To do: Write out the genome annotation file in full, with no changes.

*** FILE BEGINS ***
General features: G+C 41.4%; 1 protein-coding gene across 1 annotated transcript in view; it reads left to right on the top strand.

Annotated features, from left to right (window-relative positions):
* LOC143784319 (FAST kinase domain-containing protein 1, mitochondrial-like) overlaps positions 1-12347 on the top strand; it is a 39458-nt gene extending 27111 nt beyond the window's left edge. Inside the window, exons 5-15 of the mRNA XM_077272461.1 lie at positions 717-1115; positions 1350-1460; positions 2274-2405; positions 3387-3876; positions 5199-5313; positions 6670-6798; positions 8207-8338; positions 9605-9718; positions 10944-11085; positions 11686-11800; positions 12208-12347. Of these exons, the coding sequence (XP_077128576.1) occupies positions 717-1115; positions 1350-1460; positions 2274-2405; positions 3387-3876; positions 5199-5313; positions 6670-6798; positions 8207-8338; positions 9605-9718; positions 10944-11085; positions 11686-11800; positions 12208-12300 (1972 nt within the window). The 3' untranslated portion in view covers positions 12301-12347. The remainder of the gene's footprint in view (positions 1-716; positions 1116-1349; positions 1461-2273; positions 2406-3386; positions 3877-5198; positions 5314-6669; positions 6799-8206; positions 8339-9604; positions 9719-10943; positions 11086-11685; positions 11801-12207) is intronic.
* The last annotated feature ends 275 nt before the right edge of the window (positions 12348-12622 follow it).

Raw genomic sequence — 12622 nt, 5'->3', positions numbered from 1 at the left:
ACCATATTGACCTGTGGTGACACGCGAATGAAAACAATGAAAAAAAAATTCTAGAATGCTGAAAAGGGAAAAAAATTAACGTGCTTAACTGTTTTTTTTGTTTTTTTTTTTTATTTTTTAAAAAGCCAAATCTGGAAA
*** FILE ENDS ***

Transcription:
General features: G+C 41.4%; 1 protein-coding gene across 1 annotated transcript in view; it reads left to right on the top strand.

Annotated features, from left to right (window-relative positions):
* LOC143784319 (FAST kinase domain-containing protein 1, mitochondrial-like) overlaps positions 1-12347 on the top strand; it is a 39458-nt gene extending 27111 nt beyond the window's left edge. Inside the window, exons 5-15 of the mRNA XM_077272461.1 lie at positions 717-1115; positions 1350-1460; positions 2274-2405; positions 3387-3876; positions 5199-5313; positions 6670-6798; positions 8207-8338; positions 9605-9718; positions 10944-11085; positions 11686-11800; positions 12208-12347. Of these exons, the coding sequence (XP_077128576.1) occupies positions 717-1115; positions 1350-1460; positions 2274-2405; positions 3387-3876; positions 5199-5313; positions 6670-6798; positions 8207-8338; positions 9605-9718; positions 10944-11085; positions 11686-11800; positions 12208-12300 (1972 nt within the window). The 3' untranslated portion in view covers positions 12301-12347. The remainder of the gene's footprint in view (positions 1-716; positions 1116-1349; positions 1461-2273; positions 2406-3386; positions 3877-5198; positions 5314-6669; positions 6799-8206; positions 8339-9604; positions 9719-10943; positions 11086-11685; positions 11801-12207) is intronic.
* The last annotated feature ends 275 nt before the right edge of the window (positions 12348-12622 follow it).

Raw genomic sequence — 12622 nt, 5'->3', positions numbered from 1 at the left:
ACCATATTGACCTGTGGTGACACGCGAATGAAAACAATGAAAAAAAAATTCTAGAATGCTGAAAAGGGAAAAAAATTAACGTGCTTAACTGTTTTTTTTGTTTTTTTTTTTTATTTTTTAAAAAGCCAAATCTGGAAA